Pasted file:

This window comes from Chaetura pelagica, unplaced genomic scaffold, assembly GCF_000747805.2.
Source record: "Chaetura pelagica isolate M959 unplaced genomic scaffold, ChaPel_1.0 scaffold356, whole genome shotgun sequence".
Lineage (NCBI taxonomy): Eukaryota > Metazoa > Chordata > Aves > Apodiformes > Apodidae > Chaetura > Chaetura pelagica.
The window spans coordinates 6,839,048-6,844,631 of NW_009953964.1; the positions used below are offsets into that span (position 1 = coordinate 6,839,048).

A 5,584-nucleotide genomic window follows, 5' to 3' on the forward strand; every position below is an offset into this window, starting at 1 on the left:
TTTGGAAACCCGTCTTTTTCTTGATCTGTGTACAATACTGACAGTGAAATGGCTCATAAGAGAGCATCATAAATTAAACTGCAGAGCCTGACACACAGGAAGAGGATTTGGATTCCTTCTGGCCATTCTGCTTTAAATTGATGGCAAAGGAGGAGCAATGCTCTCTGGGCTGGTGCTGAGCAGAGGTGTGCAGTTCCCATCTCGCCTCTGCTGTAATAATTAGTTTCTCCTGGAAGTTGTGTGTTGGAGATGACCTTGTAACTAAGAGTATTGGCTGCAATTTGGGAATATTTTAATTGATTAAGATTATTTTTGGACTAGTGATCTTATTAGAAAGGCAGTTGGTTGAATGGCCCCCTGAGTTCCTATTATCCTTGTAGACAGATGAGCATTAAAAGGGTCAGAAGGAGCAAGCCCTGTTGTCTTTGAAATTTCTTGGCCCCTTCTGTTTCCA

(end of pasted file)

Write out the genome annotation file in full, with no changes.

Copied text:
This window comes from Chaetura pelagica, unplaced genomic scaffold, assembly GCF_000747805.2.
Source record: "Chaetura pelagica isolate M959 unplaced genomic scaffold, ChaPel_1.0 scaffold356, whole genome shotgun sequence".
Lineage (NCBI taxonomy): Eukaryota > Metazoa > Chordata > Aves > Apodiformes > Apodidae > Chaetura > Chaetura pelagica.
The window spans coordinates 6,839,048-6,844,631 of NW_009953964.1; the positions used below are offsets into that span (position 1 = coordinate 6,839,048).

A 5,584-nucleotide genomic window follows, 5' to 3' on the forward strand; every position below is an offset into this window, starting at 1 on the left:
TTTGGAAACCCGTCTTTTTCTTGATCTGTGTACAATACTGACAGTGAAATGGCTCATAAGAGAGCATCATAAATTAAACTGCAGAGCCTGACACACAGGAAGAGGATTTGGATTCCTTCTGGCCATTCTGCTTTAAATTGATGGCAAAGGAGGAGCAATGCTCTCTGGGCTGGTGCTGAGCAGAGGTGTGCAGTTCCCATCTCGCCTCTGCTGTAATAATTAGTTTCTCCTGGAAGTTGTGTGTTGGAGATGACCTTGTAACTAAGAGTATTGGCTGCAATTTGGGAATATTTTAATTGATTAAGATTATTTTTGGACTAGTGATCTTATTAGAAAGGCAGTTGGTTGAATGGCCCCCTGAGTTCCTATTATCCTTGTAGACAGATGAGCATTAAAAGGGTCAGAAGGAGCAAGCCCTGTTGTCTTTGAAATTTCTTGGCCCCTTCTGTTTCCA